The family of Oliver Lefiti loudly criticized the San Francisco Police Department on Wednesday just before the Police Commission decided in closed session whether to send the two officers involved in his shooting death back to work.
During an uncharacteristically conversational public comment period, Commissioner Joe Marshall and Police Commission President Louise Renne directly addressed members of Lefiti’s family and their supporters, who blasted the department for what they said was a lack of communication after Lefiti’s shooting death.
Officers Jamie Hyun, a veteran of nearly four years, and Gerard Arquero, who has been with the department for six years, have been on administrative leave since June 24, when the officers opened fire on Lefiti while he allegedly drove his car at them after they stopped him on suspicion of drug dealing.
The commission met with Chief Heather Fong and acting Deputy Chief Charles Keohane in closed session to determine the officers’ status, but members voted not to make their decision public.
The incident was the department’s fourth officer-involved shooting of the year and the second to end in death. Three of those incidents involved suspects allegedly trying to ram officers with their cars.
Earlier in June, Asa Sullivan was shot and killed in the attic of a Park Merced apartment when two officers trying to arrest him thought he was pointing a gun at them. Sullivan was found to be unarmed.
Police are investigating an April incident in which officers chased the suspect of a Mission District robbery to Treasure Island before shooting and wounding him. They are also examining an officer-involved shooting in May in which a cornered robbery suspect allegedly attempted to ram officers with his car near South Park Avenue.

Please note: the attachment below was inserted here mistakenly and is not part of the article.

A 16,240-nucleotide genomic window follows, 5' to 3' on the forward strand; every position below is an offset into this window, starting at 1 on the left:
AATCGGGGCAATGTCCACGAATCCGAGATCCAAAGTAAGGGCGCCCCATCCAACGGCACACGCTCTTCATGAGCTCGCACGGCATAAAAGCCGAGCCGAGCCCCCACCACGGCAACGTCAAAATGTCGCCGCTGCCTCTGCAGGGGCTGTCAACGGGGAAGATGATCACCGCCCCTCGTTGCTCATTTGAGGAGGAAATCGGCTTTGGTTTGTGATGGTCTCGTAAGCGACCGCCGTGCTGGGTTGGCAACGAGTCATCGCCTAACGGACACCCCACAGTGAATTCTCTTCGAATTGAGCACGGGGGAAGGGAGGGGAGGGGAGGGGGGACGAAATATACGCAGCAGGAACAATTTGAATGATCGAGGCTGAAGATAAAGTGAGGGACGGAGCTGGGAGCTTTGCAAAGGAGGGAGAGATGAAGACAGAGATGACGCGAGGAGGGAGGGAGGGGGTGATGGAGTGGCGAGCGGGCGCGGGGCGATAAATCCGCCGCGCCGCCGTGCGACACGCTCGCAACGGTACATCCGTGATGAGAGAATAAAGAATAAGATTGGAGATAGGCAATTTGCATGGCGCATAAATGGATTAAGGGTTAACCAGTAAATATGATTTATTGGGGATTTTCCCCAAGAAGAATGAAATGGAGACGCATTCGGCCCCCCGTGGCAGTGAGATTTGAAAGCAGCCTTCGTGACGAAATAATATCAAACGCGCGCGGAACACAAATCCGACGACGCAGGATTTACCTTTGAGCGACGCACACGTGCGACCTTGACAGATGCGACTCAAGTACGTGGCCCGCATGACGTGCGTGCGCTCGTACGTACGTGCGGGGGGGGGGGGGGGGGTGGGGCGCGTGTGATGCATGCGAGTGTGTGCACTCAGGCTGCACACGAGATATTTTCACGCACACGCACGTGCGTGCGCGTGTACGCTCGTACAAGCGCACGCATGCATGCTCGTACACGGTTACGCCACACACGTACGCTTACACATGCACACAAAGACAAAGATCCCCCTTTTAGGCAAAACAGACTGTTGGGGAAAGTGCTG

In March, California Highway Patrol officers opened fire and killed a woman who tried to ram their cars when they cornered her in San Francisco after a high-speed chase.
On Wednesday, members of Lefiti’s family, wearing T-shirts that read “Big O rest in paradise, I’ll see you when I get there,” addressed the commission. His brother, Michael Lefiti, and his widow, Wendy Timbreza, said the department had not contacted them regarding Oliver Lefiti’s death.
But Chief Fong said a representative from the department had talked to at least one member of the family and that several unreturned voice mail messages had been left for others.
In response to the criticism, the commission, departing from its usual silence during public comment, addressed the family’s concerns. Renne asked Fong to provide a letter to the commission detailing the communication the department made and attempted with the family. The commission also asked Timbreza and Michael Lefiti to represent the family before the department in future communication.